State health officials said Texas, which was due to receive more than 400,000 additional vaccine doses this week, now does not expect deliveries to occur until at least Wednesday.
The weather also put existing vaccine supply in jeopardy. Rice University on Monday abruptly began offering vaccines on its closed Houston campus after Harris Health System told the school it had about 1,000 vaccines that “were going to go to waste," said Doug Miller, a university spokesman.
“The window was just a couple hours. They have to take care of it quickly,” Miller said.
Harris County officials said a facility storing the vaccines had lost power Monday and that a backup generator also failed. Hidalgo said she did not believe any vaccines were lost.
Caught without enough groceries on hand, Lauren Schneider, a 24-year-old lab technician, walked to a Dallas grocery store near her home Monday morning dressed in a coat, hat and face mask. Schneider said she didn’t feel comfortable driving with the roads covered in snow and ice. She said she hadn’t seen a serious snowfall in Dallas since her childhood.
“I really didn’t think it’s would be this serious,” Schneider said.
Teresa and Luke Fassetta, trundling through the snow carrying grocery bags, said the store lost power while they were shopping. The couple said they lost power overnight, then got it back around 9 a.m., and they were hoping it would still be on when they arrived home. If not, Teresa said, “we just have a bunch of blankets and candles and two cats to keep us warm.”
Several cities in the U.S. saw record lows as Arctic air remained over the central part of the country. In Minnesota, the Hibbing/Chisholm weather station registered minus 38 degrees Fahrenheit (minus 39 degrees Celsius), while Sioux Falls, South Dakota, dropped to minus 26 Fahrenheit (minus 26 degrees Celsius).
In Kansas, where wind chills dropped as low as minus 30 degrees Fahrenheit in some areas, Gov. Laura Kelly declared a state of disaster.
Most government offices and schools were closed for Presidents Day, and authorities pleaded with residents to stay home. Louisiana State Police reported that it had investigated nearly 75 weather-related crashes caused by a mixture of snow, sleet and freezing rain in the past 24 hours.
“We already have some accidents on our roadways,” Kentucky Gov. Andy Beshear said during a morning news conference. “It is slick and it is dangerous.”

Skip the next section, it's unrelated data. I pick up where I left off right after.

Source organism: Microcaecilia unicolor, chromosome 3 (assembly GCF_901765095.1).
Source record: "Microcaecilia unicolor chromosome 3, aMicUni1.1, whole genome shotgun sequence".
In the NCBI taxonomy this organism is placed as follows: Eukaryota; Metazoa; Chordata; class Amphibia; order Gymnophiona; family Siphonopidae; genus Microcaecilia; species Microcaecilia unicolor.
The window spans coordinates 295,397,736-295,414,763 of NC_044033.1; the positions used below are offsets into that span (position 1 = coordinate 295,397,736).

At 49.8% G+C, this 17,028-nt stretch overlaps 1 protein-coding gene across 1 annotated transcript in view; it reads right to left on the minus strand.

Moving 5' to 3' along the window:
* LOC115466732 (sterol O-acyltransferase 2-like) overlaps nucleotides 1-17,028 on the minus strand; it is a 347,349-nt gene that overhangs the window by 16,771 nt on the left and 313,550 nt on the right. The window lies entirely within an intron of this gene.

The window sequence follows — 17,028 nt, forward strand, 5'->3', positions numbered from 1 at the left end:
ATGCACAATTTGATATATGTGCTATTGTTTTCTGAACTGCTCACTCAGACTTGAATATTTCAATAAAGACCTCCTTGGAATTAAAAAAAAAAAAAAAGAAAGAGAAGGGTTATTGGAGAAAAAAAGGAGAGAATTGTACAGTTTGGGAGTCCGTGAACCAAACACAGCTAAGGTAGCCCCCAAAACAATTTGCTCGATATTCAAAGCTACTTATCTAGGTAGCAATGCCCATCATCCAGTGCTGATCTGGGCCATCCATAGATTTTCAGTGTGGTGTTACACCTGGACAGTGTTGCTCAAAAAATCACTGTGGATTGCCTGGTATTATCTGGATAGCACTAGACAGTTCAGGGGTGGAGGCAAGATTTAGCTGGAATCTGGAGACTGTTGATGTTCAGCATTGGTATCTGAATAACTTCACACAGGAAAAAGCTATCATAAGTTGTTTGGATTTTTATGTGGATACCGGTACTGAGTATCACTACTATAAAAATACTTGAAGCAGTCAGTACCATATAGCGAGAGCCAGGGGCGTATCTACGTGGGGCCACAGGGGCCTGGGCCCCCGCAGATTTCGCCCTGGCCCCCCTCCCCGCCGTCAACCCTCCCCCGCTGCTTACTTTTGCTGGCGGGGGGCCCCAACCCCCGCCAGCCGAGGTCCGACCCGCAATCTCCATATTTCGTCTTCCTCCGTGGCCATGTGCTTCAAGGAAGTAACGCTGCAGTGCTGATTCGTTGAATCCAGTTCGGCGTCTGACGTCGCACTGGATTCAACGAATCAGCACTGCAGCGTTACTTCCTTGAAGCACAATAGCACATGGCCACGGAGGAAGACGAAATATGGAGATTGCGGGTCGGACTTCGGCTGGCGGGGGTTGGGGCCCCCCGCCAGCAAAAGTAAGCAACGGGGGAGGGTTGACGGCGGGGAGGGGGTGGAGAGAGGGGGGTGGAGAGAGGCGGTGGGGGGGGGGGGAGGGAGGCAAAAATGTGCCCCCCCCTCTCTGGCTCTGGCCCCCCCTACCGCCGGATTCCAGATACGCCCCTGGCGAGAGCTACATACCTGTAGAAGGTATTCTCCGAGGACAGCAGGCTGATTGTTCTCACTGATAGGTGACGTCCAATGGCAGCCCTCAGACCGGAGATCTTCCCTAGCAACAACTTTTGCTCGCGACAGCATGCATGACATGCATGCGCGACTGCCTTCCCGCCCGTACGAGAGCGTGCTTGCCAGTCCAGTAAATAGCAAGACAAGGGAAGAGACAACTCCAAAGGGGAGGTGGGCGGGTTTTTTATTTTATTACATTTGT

Air travel was also affected. By midmorning, 3,000 flights had been canceled across the country, about 1,600 of them at Dallas/Fort Worth International and Bush Intercontinental airports in Texas. At DFW, the temperature was 4 degrees Fahrenheit — 3 degrees (-16 degrees) colder than Moscow.
In Houston, officials said Bush Intercontinental Airport runways would remain closed until at least 1 p.m. Tuesday, a day longer than previously expected.
The storm arrived over a three-day holiday weekend that has seen the most U.S. air travel since the period around New Year’s. More than 1 million people went through airport security checkpoints on Thursday and Friday. However, that was still less than half the traffic of a year ago, before the pandemic hit with full force.
The southern Plains had been gearing up for the winter weather for the better part of the weekend. Texas Gov. Greg Abbott issued a disaster declaration for all of the state’s 254 counties. Abbott, Oklahoma Gov. Kevin Stitt and Arkansas Gov. Asa Hutchinson each activated National Guard units to assist state agencies with tasks including rescuing stranded drivers.
President Joe Biden also declared an emergency in Texas in a statement Sunday night. The declaration is intended to add federal aid to state and local response efforts.
Bleiberg reported from Dallas. Associated Press journalists David Koenig in Dallas, Juan A. Lozano in Houston, Rebecca Reynolds Yonker in Louisville, Ky., Kate Brumback in Atlanta, Margaret Stafford in Liberty, Mo., and Amy Forliti in Minneapolis contributed to this report.